As President Obama welcomes Nobel Peace Prize winner Aung San Suu Kyi, the de facto leader of Myanmar, to the United States this week and celebrates her country’s democratic reforms, Refugees International will be traveling to Southeast Asia to meet with a population that is not welcome in her country: the Rohingya.
The government of Myanmar refuses to recognize the Rohingya as citizens, rendering the minority group one of the largest stateless populations in the world. For the one million Rohingya within Myanmar, this means restrictions on the most basic of human rights including freedom of movement, to marry and have children, and the rights to education and to work. For the 120,000 Rohingya still displaced by violence dating back to 2012, it means hardship and isolation in squalid camps.
Over 100,000 Rohingya are estimated to have fled Myanmar by sea in recent years with well over a thousand believed to have died in transit.
But for the hundreds of thousands who have fled violence and oppression in Myanmar to seek protection in neighboring countries, the situation is not much better. Over 100,000 Rohingya are estimated to have fled Myanmar by sea in recent years with well over a thousand believed to have died in transit. They live today in communities of Rohingya who have been displaced even longer in crowded living spaces in cities like Kuala Lumpur, unrecognized as citizens of any country. Stateless, they find it difficult to access education, healthcare, and work, and are regularly targeted for exploitation. Many have been abused by human traffickers or remain in detention centers.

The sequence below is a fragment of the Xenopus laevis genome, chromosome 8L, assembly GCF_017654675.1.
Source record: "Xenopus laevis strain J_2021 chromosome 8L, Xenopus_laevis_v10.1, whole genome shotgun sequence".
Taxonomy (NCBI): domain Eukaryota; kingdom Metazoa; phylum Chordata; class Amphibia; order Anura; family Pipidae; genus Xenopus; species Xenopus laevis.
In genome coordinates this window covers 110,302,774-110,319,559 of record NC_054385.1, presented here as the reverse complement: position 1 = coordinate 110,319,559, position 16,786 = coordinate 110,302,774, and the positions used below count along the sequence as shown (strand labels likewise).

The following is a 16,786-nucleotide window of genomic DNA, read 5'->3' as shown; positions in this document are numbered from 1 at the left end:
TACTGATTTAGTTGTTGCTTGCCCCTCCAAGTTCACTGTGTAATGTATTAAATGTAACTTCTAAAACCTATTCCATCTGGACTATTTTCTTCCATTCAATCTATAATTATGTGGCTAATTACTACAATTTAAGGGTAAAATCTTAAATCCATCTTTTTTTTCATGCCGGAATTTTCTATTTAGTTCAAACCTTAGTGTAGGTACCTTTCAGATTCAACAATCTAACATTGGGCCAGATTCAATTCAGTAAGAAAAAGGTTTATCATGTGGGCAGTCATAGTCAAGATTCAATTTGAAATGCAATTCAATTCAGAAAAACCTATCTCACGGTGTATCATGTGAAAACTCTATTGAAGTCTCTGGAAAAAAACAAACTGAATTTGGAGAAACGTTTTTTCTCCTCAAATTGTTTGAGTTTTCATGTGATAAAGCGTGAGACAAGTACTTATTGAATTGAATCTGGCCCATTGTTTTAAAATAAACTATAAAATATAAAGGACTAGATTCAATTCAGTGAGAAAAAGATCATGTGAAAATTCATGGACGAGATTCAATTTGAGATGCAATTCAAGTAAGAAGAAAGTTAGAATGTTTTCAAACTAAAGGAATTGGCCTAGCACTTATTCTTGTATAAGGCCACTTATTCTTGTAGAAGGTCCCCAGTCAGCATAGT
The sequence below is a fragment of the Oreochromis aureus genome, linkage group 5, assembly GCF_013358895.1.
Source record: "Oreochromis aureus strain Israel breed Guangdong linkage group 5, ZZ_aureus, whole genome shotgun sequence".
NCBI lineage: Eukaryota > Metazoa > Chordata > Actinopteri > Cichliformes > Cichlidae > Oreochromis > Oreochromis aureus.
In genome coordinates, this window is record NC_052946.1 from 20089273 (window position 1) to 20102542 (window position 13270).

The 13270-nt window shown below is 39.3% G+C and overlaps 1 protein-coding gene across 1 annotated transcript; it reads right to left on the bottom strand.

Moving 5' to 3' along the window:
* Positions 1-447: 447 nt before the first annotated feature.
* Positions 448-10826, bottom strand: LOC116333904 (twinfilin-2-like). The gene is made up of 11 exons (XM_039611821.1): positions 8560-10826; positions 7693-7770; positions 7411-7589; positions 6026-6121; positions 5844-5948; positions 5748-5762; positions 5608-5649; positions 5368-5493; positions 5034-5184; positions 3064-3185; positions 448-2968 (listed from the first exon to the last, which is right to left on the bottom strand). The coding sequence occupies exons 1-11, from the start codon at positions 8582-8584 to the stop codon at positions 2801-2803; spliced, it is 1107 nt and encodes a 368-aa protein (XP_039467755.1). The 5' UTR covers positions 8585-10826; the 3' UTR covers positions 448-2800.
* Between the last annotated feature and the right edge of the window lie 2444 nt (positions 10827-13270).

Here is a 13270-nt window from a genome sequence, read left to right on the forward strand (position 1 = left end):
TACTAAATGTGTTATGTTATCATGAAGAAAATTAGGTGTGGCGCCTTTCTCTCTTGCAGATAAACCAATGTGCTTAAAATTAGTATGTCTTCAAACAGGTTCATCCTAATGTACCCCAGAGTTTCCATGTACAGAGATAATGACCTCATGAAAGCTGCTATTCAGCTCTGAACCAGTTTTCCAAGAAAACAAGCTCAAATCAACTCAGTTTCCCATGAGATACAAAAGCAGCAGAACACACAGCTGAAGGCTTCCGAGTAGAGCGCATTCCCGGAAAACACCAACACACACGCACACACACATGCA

In May 2015, the crisis finally captured international headlines when thousands of Rohingya were abandoned at sea and mass graves in jungle camps were discovered, prompting regional governments to crack down on human traffickers. The initial response of Malaysia, Thailand and other countries in the region was to deny the marooned and desperate Rohingya safety on their shores. International pressure eventually led to rescue efforts and agreements to take in those who had been abandoned at sea for up to one year. Several high-level meetings and statements have emerged since then, but it is unclear how the response to any future similar crisis might be any different.
Just as much as the triumphs and trials of Aung San Suu Kyi, these are the voices that need to be heard in the halls of the United Nations and in Washington, D.C.
Refugees International’s team will meet with United Nations and government representatives to look into what efforts are being made to prepare for and prevent dangerous flights and to protect Rohingya both outside and within Myanmar. This includes how they are addressing the root causes of the plight of the Rohingya, a key question for Aung San Suu Kyi.
In Malaysia and in Thailand, our team will meet with communities of Rohingya who have experienced the trials of flight from a country that does not recognize them and the challenges of exploitation in countries that aren’t quite sure what to do with them. Just as much as the triumphs and trials of Aung San Suu Kyi, these are the voices that need to be heard in the halls of the United Nations and in Washington, D.C.